5 Lies About Special Education Transportation, and How You Can Overcome the Lies and Get Your Child

Are you the parent of a child with autism or a physical disability, that receives special education services? Does your child need transportation services? Do you think that special education personnel are not being truthful about what the federal special education law (IDEA 2004) says about transportation? This article will be discussing 5 lies that are commonly told to parents about transportation. Also, discussion on how to overcome these lies to help your child receive needed, transportation services.

Lie 1: We can keep your child on the bus for as long as we want. While IDEA 2004 does not address length of bus ride, long bus rides can be negatively affecting a child's education (causing stress, negative behavior). The Office of Special Education Programs (OSEP) stated in a policy letter to anonymous (1993) that lengthy bus rides may be discriminatory, and may result in denial of FAPE. Why could a long bus ride be discriminatory? If children with disabilities are on the bus longer than children without disabilities, this could be considered discrimination.

Lie 2: No one says that we have to provide transportation to your child, and we are not going to. Transportation is considered a related service and needs to be given to a child, if they need the service so that they can receive a free appropriate public education (FAPE).

Lie 3: The transportation director makes decisions about whether a child needs transportation not the IEP team. In a document from OSEP entitled Questions and Answers on Serving Children with Disabilities Eligible for Transportation OSEP states "The IEP team is responsible for determining if transportation is required to assist a child with a disability to benefit from special education and related services …" If your child needs transportation make sure that it is listed in your child's IEP as a related service (if child not riding regular education bus).

Lie 4: The state says that we can bring your child to school 15 minutes late every day, and take her out 15 minutes early due to transportation issues. Ask the school to show you in writing any documentation that proves that they have the right to do what they want to do. In the above example you could ask for "Please show me in writing where it states that our State Department of Education is allowing cutting short of education due to transportation issues!"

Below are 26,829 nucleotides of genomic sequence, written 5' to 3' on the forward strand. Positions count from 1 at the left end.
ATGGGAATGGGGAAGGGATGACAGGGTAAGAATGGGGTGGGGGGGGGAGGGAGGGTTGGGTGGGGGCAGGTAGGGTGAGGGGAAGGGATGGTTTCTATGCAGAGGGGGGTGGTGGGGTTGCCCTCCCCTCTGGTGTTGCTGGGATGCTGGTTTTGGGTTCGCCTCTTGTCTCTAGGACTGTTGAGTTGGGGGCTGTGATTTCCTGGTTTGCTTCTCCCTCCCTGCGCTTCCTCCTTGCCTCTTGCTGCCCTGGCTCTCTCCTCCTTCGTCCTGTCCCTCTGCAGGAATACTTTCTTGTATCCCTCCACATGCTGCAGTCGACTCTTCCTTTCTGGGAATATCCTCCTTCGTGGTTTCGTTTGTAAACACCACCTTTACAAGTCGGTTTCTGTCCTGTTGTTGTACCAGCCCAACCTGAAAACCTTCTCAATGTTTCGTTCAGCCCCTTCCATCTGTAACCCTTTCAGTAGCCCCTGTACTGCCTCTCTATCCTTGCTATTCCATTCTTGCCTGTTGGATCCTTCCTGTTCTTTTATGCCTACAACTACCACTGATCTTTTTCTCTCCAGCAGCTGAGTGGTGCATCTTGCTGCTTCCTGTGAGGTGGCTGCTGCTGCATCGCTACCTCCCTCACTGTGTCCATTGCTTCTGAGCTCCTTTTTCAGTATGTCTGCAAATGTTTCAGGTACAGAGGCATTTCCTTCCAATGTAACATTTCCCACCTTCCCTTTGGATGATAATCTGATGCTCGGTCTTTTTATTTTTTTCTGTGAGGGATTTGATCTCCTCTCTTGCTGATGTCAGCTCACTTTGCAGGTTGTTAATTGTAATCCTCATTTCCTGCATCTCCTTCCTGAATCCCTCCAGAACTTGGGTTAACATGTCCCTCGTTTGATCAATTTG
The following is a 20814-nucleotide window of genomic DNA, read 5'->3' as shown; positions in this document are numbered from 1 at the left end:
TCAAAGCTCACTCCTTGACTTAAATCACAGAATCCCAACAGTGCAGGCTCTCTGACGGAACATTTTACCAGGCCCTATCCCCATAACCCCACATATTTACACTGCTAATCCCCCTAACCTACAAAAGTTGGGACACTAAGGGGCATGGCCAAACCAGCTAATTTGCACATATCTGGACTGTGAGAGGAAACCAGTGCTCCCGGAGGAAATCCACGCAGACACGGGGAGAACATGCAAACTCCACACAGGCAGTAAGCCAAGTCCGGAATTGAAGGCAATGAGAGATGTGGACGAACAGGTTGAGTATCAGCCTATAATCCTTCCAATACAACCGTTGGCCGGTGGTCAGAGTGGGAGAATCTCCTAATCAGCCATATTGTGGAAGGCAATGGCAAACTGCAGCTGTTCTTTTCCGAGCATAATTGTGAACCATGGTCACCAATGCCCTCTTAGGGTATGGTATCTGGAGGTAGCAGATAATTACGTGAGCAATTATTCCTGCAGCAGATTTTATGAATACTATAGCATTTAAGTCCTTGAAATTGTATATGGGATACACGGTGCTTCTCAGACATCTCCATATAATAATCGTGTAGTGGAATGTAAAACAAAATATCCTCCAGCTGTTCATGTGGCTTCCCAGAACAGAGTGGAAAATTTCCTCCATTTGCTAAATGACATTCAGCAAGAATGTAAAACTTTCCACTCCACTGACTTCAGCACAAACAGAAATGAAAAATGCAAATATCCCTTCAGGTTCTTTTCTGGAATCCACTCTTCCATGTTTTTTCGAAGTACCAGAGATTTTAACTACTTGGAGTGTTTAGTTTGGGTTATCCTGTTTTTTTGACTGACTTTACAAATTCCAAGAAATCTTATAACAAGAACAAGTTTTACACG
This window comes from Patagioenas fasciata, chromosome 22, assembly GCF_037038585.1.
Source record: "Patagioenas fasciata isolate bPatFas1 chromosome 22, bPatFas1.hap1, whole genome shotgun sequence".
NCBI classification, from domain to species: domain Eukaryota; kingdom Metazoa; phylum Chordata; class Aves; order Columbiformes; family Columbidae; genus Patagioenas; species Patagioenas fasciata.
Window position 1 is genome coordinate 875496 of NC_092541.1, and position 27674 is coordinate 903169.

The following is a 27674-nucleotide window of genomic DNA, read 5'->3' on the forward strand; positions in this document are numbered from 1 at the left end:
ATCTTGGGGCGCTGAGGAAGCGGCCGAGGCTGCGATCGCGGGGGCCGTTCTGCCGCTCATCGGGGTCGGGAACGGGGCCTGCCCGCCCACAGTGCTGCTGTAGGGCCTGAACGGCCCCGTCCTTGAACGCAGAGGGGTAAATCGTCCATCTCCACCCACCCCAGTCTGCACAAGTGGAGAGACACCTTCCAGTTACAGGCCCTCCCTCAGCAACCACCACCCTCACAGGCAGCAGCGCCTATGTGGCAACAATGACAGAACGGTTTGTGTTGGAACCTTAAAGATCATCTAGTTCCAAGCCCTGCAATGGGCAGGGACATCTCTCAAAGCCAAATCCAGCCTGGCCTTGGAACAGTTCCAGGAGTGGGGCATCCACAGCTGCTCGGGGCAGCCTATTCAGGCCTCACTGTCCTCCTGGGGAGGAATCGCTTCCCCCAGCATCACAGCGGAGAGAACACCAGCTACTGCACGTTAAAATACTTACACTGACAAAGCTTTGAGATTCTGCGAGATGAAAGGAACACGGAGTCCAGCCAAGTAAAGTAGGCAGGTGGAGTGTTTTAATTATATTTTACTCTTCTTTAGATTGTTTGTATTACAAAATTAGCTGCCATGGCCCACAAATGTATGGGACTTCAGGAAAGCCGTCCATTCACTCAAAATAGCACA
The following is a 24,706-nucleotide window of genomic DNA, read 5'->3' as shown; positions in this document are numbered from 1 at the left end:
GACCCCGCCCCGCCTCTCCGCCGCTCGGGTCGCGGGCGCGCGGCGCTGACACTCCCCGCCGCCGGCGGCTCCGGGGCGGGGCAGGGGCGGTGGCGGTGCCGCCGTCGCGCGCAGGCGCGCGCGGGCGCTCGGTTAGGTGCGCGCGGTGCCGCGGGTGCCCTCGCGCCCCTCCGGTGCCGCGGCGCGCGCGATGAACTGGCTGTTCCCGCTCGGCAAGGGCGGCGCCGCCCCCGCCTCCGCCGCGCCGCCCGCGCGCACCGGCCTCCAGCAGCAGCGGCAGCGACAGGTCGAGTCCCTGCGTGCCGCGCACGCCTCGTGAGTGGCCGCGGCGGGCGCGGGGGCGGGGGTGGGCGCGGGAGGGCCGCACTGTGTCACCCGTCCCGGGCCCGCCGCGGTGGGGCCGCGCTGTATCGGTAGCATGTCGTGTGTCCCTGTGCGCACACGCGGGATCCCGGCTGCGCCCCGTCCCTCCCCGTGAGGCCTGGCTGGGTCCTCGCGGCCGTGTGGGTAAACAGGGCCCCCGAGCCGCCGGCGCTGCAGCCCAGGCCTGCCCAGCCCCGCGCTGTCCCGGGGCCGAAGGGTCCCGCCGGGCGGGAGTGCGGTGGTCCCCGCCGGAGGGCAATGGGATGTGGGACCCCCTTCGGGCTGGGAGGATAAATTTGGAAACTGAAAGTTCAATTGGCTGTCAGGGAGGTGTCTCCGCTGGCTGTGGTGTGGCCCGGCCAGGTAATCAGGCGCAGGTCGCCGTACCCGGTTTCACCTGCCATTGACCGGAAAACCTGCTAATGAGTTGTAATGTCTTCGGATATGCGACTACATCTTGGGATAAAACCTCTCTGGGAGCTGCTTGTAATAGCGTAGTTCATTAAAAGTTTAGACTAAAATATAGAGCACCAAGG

Actually the above OSEP document makes it clear that the school day for a child with a disability should not be longer or shorter than the school day for general education students. Since a child would receive less educational time this could also be a denial of FAPE.

Lie 5: If you want your child to participate in extracurricular activities then you must provide transportation, we do not have to. Actually IDEA 2004 states that a child with a disability has a right to transportation for required after school activities as well as for extracurricular activities. Make sure that the extracurricular activity is listed on your child's IEP, and also listed that they require transportation in order to participate in the activity.

How do you overcome these transportation lies?

1. Learn about transportation requirements in IDEA 2004 (which is the federal special education law). I use the book Special Education Law 2nd edition from Peter and Pam Wright, which is fantastic. This book as well as a lot more advocacy information for parents can be found at: http://www.wrightslaw.com .

2. Call your states Parent Training and Information Center (PTIC) for help with advocating for transportation issues.

3. Bring all of the above information to an IEP meeting to assist you in your advocacy.

Good luck in your advocacy!

4 Tips If Your Special Education Advocate is Banned From IEP Meetings

Are you a parent or advocate who helps children with autism or another disability, receive special education services? Have you been told that you can not attend IEP meetings with parents in a certain district? Would you like to learn a few tips on how to handle this situation? This article will give you 4 tips to use if this situation happens to you or an advocate that you work with.

The Individual with Disabilities Education Act (IDEA) states that parents have the right to have people help them, who have knowledge or special expertise regarding the student. IDEA also states that parents have the right to be equal participants, in their child’s IEP process! If parents ask an advocate to come to a meeting with them, the advocate is to be considered an IEP team member.